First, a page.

ingenuity and strong economy, and want to gain from it and be a part of it. Most
of the world does not reject Israel’s right to exist; in fact, most of the world
doesn’t even consider the question of our right to exist. Countries exist.
Period. Most countries are not busy 24/7 trying to prove to everyone that they
have a right to exist. Our excuse has always been “no countries in the world
face continuous existential threats like Israel does.” Well, Israel today faces
no such threat, at least not in the short term, and likely won’t ever again,
until Iran succeeds in having a nuclear arsenal, and probably not even
I believe that this notion of “the whole world is against us” is
one of the most cynical acts of small politicians that exist in our Israeli
political culture. Our historical collective memory is constantly provoked by
our politicians and populist media to recall the atrocities committed against
our people over two thousand years in order to serve a political agenda which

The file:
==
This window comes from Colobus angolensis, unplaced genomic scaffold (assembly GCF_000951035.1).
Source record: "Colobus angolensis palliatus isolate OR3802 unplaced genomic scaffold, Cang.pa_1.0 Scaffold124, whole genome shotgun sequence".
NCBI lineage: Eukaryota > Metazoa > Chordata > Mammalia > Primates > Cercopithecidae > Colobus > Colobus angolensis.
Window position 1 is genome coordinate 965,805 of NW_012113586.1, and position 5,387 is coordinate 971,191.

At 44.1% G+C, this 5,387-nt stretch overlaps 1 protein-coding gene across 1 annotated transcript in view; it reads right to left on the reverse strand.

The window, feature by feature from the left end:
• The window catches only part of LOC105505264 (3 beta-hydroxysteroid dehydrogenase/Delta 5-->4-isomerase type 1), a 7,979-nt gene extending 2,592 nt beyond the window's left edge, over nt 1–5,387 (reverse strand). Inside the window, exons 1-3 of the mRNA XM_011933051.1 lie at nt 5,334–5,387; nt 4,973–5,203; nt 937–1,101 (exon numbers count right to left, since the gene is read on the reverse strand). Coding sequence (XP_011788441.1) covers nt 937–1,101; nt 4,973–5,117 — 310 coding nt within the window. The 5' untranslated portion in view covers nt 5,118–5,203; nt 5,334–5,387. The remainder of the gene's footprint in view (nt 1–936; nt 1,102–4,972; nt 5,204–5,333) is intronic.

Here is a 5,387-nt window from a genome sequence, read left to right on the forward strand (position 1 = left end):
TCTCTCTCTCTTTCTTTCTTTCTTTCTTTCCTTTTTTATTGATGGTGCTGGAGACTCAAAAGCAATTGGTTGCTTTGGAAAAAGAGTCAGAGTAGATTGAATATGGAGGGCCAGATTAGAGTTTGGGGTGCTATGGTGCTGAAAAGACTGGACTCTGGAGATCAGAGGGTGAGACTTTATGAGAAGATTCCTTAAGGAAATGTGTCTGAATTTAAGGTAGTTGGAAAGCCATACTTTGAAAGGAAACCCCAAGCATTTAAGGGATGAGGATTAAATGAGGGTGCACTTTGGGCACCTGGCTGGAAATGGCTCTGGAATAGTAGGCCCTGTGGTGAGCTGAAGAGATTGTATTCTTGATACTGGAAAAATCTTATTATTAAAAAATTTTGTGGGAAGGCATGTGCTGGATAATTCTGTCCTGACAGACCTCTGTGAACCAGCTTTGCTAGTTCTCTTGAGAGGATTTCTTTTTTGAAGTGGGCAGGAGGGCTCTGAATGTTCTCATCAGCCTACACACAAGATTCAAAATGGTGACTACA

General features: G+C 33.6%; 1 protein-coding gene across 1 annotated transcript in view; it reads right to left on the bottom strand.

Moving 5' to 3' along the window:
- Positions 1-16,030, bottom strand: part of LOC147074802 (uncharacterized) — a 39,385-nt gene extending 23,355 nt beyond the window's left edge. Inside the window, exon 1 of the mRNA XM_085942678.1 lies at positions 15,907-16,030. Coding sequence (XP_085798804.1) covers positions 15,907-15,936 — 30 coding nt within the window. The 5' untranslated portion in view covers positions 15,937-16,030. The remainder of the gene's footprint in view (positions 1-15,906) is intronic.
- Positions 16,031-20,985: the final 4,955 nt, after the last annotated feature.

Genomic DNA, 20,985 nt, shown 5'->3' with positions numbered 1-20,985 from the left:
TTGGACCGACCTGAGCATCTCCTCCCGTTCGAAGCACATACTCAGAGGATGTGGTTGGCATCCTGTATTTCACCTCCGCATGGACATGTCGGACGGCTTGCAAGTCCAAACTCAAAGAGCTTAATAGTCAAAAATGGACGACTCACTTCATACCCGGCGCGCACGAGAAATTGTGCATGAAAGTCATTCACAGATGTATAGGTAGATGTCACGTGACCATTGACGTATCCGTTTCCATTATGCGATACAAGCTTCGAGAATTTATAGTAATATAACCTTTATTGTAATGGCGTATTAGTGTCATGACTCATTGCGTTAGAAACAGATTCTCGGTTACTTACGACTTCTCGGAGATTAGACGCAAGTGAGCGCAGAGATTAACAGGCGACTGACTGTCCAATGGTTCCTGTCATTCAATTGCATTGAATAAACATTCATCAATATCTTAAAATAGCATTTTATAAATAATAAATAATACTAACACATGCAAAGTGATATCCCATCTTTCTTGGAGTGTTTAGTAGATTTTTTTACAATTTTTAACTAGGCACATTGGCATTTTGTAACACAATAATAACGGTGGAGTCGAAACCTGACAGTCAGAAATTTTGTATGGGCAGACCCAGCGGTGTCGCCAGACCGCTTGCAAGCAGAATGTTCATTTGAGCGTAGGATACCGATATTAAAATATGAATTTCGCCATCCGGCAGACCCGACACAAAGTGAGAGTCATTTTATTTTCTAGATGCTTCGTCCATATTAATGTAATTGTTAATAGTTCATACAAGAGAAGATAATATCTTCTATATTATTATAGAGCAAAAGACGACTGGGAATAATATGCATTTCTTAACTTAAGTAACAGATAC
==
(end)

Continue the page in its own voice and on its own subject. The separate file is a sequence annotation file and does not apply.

dodges taking any responsibility for why the whole world is against us. It’s the
Arabs. It’s the Muslims. They’re anti-Semites. The reject our right to exist.
They condone terrorism. There are no partners for peace.
disagrees with our siege policy and supports sending a flotilla to provoke the
issue and to break the blockade, then the Turkish prime minister is a radical
Muslim. It doesn’t matter if he just this week called on the Egyptians to adopt
a secular constitution like Turkey’s. If Egyptians are angry because their
soldiers were killed in Sinai by the Israeli army while chasing terrorists and
Israel refuses to acknowledge any responsibility or apology for killing the
wrong people, then the angry mob that attacked the Israeli Embassy can be blamed